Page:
Raising a Biracial Child in South Africa #BetheLegacy

And, I’m back! I hope you all enjoyed Kevin’s #ManMonday posts, found them helpful and shared them with the men in your lives. Click on the above hashtag for all of the posts, in case you missed one. There was talk in the comments section of Kev having a regular segment on this here blog of mine…the jury’s out on that one 😉

You may have noticed that I don’t usually talk about the racial makeup of my family on here. I haven’t purposefully avoided it, it just hasn’t really been something that’s as top of mind to us as it is for others when they see us. Having said that, both Kev and I are very comfortable talking about race and are very aware of how the world sees us – both individually, a couple and a family. Race and racial prejudice is a very real thing and it’d be irresponsible for us not to openly talk about it with Kai. As much as the world has a dark racial past, (and in many places, this is still the case) I believe that more healthy dialogue and understanding between races will help us avoid a lot of the hate that not so long ago was widely accepted and let’s not forget, legal, in South Africa.

In honour of Nelson Mandela’s 100th birthday #Mandela100, I created this video where I share what #BetheLegacy means in my life. While we need to be hopeful and look to the future, we can’t ignore our history. In order to move forward, we must remember where we came from and those who made it possible for us to be where we are now. I hope you find inspiration in what I have to say, and strive to be the legacy in your own way. Let me know if you’d be interested in me sharing more about our multi-racial family.

I’d love to know, what does #BetheLegacy mean to you?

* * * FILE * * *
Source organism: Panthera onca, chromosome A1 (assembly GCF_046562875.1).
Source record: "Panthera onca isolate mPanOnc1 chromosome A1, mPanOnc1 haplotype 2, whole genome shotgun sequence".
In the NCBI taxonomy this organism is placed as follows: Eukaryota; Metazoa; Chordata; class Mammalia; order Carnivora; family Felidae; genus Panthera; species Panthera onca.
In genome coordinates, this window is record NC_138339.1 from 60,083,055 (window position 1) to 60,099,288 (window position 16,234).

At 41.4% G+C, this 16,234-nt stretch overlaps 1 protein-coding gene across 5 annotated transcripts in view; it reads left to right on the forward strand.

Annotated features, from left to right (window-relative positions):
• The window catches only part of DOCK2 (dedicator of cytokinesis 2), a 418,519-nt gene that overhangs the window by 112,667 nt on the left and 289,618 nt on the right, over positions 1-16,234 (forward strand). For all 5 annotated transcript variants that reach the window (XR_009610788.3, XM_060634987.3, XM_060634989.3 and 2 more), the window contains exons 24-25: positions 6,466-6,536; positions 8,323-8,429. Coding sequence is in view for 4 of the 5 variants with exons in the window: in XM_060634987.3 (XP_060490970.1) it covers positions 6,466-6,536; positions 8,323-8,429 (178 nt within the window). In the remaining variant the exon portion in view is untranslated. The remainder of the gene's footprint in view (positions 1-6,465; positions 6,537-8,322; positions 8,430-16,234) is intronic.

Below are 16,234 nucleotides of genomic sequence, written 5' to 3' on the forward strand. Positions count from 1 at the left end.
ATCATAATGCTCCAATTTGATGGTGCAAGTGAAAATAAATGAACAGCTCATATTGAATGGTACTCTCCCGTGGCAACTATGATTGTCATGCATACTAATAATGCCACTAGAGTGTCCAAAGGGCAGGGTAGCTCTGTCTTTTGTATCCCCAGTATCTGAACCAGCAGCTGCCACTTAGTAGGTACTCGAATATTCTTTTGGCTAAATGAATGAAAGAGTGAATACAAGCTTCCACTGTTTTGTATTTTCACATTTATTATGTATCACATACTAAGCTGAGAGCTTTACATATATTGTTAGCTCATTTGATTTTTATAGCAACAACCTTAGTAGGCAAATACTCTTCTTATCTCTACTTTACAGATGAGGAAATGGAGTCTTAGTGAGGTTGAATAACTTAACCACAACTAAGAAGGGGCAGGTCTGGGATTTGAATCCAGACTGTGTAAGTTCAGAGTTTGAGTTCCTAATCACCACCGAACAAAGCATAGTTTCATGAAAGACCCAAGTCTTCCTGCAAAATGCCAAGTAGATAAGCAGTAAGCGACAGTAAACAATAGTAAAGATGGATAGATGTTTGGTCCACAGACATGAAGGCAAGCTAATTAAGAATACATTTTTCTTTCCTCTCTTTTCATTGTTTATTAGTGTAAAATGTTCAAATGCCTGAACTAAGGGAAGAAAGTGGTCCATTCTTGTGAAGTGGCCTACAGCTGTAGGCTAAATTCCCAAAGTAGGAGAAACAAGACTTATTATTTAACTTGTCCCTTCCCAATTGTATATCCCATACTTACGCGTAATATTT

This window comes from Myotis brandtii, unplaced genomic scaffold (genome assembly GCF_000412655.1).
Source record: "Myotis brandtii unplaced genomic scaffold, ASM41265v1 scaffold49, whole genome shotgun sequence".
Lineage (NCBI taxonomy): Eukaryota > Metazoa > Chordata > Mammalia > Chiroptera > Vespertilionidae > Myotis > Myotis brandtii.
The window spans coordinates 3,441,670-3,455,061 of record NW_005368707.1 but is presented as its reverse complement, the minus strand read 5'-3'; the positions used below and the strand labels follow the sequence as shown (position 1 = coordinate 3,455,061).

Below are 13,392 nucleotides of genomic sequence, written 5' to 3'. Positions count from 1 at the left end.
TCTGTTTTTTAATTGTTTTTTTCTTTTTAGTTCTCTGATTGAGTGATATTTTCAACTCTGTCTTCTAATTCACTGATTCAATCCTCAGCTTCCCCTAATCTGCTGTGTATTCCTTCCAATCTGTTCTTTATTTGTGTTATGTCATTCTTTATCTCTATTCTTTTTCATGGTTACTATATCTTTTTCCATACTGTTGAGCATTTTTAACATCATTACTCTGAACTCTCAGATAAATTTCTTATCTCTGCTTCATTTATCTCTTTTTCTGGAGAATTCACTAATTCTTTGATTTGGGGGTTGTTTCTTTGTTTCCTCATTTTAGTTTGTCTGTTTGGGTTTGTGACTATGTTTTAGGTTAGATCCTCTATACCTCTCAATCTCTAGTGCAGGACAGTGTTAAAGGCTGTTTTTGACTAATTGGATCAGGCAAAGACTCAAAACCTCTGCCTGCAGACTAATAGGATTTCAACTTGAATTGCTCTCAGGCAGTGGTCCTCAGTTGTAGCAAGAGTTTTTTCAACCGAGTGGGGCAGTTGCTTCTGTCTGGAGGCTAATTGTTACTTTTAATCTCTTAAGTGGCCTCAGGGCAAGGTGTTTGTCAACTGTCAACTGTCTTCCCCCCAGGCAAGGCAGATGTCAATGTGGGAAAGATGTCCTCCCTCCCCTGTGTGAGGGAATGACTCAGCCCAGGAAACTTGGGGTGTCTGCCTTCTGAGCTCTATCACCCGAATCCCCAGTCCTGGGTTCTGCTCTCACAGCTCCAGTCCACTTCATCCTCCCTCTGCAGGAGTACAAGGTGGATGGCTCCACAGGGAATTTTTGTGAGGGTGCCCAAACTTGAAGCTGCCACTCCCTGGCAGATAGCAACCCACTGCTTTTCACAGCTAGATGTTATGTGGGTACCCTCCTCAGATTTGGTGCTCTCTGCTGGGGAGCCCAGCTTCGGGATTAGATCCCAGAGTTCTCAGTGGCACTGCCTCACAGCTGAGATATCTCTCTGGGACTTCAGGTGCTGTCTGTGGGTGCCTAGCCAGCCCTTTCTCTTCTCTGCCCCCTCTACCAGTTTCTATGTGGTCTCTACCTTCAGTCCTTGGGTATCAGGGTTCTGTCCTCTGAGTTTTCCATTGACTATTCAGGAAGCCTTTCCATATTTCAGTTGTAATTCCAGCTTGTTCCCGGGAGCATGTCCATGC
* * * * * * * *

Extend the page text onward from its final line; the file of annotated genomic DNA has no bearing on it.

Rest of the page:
1. July 12, 2018 / 3:51 pm

    Listen, Racial tensions are real in this country, so much so that they change and even strain the relationships i have with people of other races. I wish my parents explained this stuff and taught me about it. one day I’m a happy go lucky village girl who thought racism exists on T.V then i move to the city and well. . .reality. So Kudos to you and abhuti kev for teaching him young and openly talking to him about it. who knows, little man might save this country if our generation fails. Thanks mama.

    Mvumikazi | Urban Mnguni

    • Aisha O'Reilly
      July 21, 2018 / 12:58 pm

      I didn’t even think about the kids who aren’t mixed. I actually think race should be something every parent talks to their child about, because racists do! So we need to counter that and prepare our kids for the kind of people we’ll inevitably come across in life. Thanks Mvumi, I honestly always enjoy reading your comments.

  2. Rachel Nel
    July 3, 2018 / 7:57 pm

    Hi Aisha! I’m a new reader/watcher who ended up here thanks to your Johnson’s give-away post which I spotted on Facebook. I love your blog! You are gorgeous and so is your family. The way I’m trying to live Madiba’s legacy is by being kind to everyone like he was. I believe that, despite the problems in our beautiful country (and no place in the world is without problems, after all!), the majority of South Africans are good and just want peace and a good life for themselves and their loved ones. Thank you for your blog. You definitely have a new fan in me!

    • Aisha O'Reilly
      July 21, 2018 / 12:55 pm

      Thanks so much for your comment Rachel. Appreciate the feedback, and really glad you found my blog 🙂 Kindness is so underestimated, especially in this day and age so good on you for focusing on that, it’s a great virtue.

Leave a Reply

Your email address will not be published. Required fields are marked *